Chinese importers have already stopped buying U.S. wheat, soybean purchases are expected to drop even further, and the U.S. ag sector is expecting the financial pain to increase exponentially as long as the Trump administration persists in a trade war with China.
That trade war took a major step forward at 12:01 a.m. Friday morning as the U.S. officially began levying new tariffs on $34 billion worth of Chinese goods in President Donald Trump’s effort to stop China from taking U.S. intellectual property as well as reduce the U.S. trade deficit. China responded with new tariffs on $34 billion worth of U.S. goods – mostly a wide range of U.S. agricultural products, ranging from soybeans to cucumbers.
“Unable to accept the risk of escalating import prices, Chinese customers stopped making new purchases of U.S. wheat last March, after the Chinese government threatened a 25 percent import tariff on U.S. wheat in retaliation to the threat of U.S. tariffs on Chinese imports,” the U.S. Wheat Associates and the National Association of Wheat Growers said in a joint statement today. “The exchange of punitive tariffs between Washington and Beijing today represents the next phase of what could be a long and difficult struggle that will likely inflict more pain before we reach an unknown resolution.”
Soybean farmers are expected to be hit especially hard as China’s new 25 percent tariff goes into effect. The U.S. sells about $14 billion worth of soybeans to China yearly – roughly one of every three rows planted in the U.S. – and American Soybean Association President John Heisdorffer said today he expects to lose a significant percentage of that market if the trade war persists.
Likely in an effort to avoid the new 25 percent tariff, Chinese importers cancelled in late June purchases of 366,000 metric tons of soybeans for the 2017-18 marketing year, according to the latest U.S. Export Sales Report that the USDA released today. The Chinese also cancelled purchases of 66,000 tons for 2018-19 delivery.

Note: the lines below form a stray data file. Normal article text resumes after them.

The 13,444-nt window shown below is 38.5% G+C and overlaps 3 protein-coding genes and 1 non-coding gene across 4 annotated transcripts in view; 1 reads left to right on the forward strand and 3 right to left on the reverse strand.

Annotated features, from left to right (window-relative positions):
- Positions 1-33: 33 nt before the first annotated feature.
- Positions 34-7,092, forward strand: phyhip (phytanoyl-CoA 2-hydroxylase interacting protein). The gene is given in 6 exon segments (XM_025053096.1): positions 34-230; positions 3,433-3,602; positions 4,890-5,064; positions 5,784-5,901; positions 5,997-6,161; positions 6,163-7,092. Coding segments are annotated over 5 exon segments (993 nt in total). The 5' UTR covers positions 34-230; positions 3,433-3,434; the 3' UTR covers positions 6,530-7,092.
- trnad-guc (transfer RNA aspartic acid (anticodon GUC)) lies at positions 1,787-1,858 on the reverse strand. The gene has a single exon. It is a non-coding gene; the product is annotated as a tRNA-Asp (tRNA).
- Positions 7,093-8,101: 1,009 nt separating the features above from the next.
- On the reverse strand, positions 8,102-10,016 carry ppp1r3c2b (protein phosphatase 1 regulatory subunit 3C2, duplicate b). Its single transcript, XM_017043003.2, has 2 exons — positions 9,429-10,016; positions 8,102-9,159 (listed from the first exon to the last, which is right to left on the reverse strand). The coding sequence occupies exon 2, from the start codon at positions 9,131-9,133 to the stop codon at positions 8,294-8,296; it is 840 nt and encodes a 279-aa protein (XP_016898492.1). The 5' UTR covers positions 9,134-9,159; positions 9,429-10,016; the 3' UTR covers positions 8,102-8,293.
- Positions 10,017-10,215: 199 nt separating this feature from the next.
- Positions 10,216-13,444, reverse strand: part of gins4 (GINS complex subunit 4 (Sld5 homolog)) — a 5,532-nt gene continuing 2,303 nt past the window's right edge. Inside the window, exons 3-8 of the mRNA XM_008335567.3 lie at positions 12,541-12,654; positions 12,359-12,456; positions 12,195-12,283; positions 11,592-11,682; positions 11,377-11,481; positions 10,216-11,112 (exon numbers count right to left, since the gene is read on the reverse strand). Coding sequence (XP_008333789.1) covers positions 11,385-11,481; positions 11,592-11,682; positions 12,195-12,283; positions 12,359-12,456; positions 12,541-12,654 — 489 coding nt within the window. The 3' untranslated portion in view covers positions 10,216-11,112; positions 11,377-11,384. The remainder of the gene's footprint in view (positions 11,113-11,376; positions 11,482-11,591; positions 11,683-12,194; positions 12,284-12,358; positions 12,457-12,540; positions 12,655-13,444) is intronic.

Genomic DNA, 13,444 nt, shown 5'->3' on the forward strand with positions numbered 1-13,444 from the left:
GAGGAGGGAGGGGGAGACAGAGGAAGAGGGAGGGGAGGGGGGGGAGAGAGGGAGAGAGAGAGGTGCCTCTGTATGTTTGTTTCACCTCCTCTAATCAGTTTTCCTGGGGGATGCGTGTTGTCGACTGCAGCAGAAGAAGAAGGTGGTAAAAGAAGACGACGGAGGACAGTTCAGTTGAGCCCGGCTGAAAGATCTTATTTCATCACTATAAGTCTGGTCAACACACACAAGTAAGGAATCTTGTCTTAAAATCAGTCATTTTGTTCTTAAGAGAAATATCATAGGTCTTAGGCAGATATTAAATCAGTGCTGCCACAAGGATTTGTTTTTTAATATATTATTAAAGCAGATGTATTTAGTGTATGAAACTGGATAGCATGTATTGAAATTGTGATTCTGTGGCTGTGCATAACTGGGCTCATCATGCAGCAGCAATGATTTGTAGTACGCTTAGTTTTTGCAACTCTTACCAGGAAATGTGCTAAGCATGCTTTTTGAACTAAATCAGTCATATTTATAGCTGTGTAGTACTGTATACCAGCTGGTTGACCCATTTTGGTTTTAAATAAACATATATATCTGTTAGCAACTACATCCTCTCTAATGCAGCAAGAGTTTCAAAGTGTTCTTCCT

But the pain will go far beyond the soybean fields of America. Several mayors in cities along the Mississippi River addressed reporters today to stress that the Chinese tariffs will cause job losses, hurt revenues and force businesses to shut down from Minnesota all the way down to Louisiana.
“$30.7 million worth of soybean exports from Iowa to China are threatened by the newest round of tariffs,” said Frank Klipsch, Mayor of Davenport, Iowa. “My state ranks second in U.S. soybean production, with soybeans making up 37 percent of total Iowa crop production. The largest single employer in my area is manufacturing for the agriculture industry.”
China now buys roughly 30 percent of all the soybeans produced in the U.S., and a recent study out of Purdue University predicts Chinese tariffs would result in a 65 percent cut in U.S. exports.
That means there will be a lot fewer barges on the Mississippi River and less need for employees that work on the 15 grain elevators in Grafton, Ill., said Grafton mayor Rick Eberlin.
Both Eberlin and Klipsch are members of the Mississippi River Cities & Towns Initiative, a group of 85 mayors that work to sustain the $500 billion of annual revenue generated on the waterway and the 1.5 million jobs directly supported by river commerce.
(This story corrects the percentage of soybeans China buys from the U.S.)
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